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2023-2024 State Legislative Priorities
With a new state legislative session underway, MLTC’s policy committee has agreed upon a limited list of legislative priorities driven by two strategic objectives:
- To increase state investment in land conservation and in the work of land trusts, and
- To maximize the integrity and natural resource value of protected lands as well as unprotected lands of significant conservation value.
MLTC's Top Priorities
An Act increasing the conservation land tax credit (H.2839, S.1940)
A top priority from last session, this remains at the top of our list. This bill would raise the annual cap under the Conservation Land Tax Credit (CLTC), the state income tax credit for donations of conservation land, from $2 million to $5 million - phased over three years. It would also amend the definition of a "public or private conservation agency" that may receive donations of land to include land trusts, and provide a ten-year sunset. Passage is a recommendation of the Resilient Lands Initiative. We’ll work closely with coalition partners including The Trustees and TNC on strategies to move this forward. Read more about this bill here. We encourage you to reach out to your state legislators to encourage them to sign on as a cosponsor of this bill.
The Commonwealth issues bonds to fund capital spending on the land acquisition and restoration programs that are critical to our work. The Environment and Climate Bond approved in 2018 is nearly depleted, so a new Bond bill is expected to be filed by summer. MLTC will be working closely with our conservation partners to advocate for the bill to authorize investments that expand or create new programs in alignment with our priorities.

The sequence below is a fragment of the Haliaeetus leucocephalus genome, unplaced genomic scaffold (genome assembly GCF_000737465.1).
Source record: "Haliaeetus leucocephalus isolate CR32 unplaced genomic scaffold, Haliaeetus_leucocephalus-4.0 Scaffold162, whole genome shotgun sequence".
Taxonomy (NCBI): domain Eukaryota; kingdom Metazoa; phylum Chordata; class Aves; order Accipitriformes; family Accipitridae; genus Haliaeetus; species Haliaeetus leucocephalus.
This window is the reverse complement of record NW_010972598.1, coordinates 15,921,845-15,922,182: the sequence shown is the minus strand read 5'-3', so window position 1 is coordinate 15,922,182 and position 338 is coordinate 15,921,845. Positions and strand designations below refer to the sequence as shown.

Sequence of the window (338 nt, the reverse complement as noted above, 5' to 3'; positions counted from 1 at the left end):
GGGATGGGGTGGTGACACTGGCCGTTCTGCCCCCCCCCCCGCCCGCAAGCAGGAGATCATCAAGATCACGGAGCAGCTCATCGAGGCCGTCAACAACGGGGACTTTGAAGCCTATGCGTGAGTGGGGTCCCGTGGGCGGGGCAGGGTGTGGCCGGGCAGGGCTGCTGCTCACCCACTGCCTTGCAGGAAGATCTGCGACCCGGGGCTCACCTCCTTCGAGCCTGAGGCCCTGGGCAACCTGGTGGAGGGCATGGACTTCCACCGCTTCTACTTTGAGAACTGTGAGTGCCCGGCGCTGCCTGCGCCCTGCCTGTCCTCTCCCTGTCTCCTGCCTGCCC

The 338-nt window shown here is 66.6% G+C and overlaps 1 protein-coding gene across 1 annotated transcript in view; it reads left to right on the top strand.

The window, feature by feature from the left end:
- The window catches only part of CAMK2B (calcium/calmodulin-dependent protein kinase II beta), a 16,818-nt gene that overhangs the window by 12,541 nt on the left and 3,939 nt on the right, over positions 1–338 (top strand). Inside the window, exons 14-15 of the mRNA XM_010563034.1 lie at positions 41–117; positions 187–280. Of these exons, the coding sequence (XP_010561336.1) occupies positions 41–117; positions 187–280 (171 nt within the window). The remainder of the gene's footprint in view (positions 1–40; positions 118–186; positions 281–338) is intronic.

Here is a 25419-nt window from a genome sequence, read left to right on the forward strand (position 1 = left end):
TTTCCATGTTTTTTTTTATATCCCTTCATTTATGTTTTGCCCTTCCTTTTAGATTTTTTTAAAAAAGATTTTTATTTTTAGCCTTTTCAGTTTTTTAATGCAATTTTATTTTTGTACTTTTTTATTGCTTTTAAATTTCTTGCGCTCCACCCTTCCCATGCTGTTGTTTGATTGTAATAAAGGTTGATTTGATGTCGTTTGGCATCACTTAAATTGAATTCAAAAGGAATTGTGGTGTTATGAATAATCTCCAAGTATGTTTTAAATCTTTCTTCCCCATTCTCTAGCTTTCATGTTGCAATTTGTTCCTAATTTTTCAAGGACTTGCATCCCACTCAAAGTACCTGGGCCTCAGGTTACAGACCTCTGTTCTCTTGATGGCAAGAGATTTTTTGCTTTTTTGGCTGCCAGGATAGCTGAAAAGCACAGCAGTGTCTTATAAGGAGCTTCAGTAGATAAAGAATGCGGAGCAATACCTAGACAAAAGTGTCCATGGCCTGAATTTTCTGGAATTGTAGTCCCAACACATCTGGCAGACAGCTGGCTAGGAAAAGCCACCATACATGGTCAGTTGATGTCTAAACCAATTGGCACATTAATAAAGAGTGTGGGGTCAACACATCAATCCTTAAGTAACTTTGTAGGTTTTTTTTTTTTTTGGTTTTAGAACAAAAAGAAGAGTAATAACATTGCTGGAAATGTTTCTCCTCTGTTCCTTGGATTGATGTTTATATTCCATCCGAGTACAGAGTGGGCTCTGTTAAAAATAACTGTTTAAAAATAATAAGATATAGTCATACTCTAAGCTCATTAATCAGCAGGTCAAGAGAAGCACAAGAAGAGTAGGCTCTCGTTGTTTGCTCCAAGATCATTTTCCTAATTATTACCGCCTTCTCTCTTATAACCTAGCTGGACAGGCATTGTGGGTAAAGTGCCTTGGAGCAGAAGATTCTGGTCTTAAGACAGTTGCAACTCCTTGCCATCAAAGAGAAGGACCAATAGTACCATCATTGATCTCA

State Operating Budget
Under ELM’s Leadership, a broad coalition of our partners advocates for “Green Budget Priorities” in the state’s operating budget. The operating budget for FY24 will be finalized only after a mult-istep legislative process that began with the Governor submitting her recommendation on March 1, which included significant increases to many environmental programs. The Green Budget Coalition will advocate that the legislature adopt her proposed increases in funding for lines including EEA Administration, Climate Adaptation, Environmental Justice programs, DEP Administration, and DCR Parks and Rec (which would see a $22M increase to address ongoing staffing and maintenance shortfalls and support partnerships to meet DCR’s service goals.) For certain lines (e.g. Division of Ecological Restoration and Natural Heritage and Endangered Species Program), the coalition may ask the legislature for more than the Governor recommended. In 2022, as it appropriated the balance of federal funding received through the American Rescue Plan Act (ARPA), the legislature put into escrow $1.74 billion in budget surplus operating funds. MLTC will join statewide partners to encourage equitable investment of a portion of these funds in land conservation, parks, and natural climate solutions.
MLTC Also Supports
An Act investing in natural and working lands ( S.448, Sen. Comerford)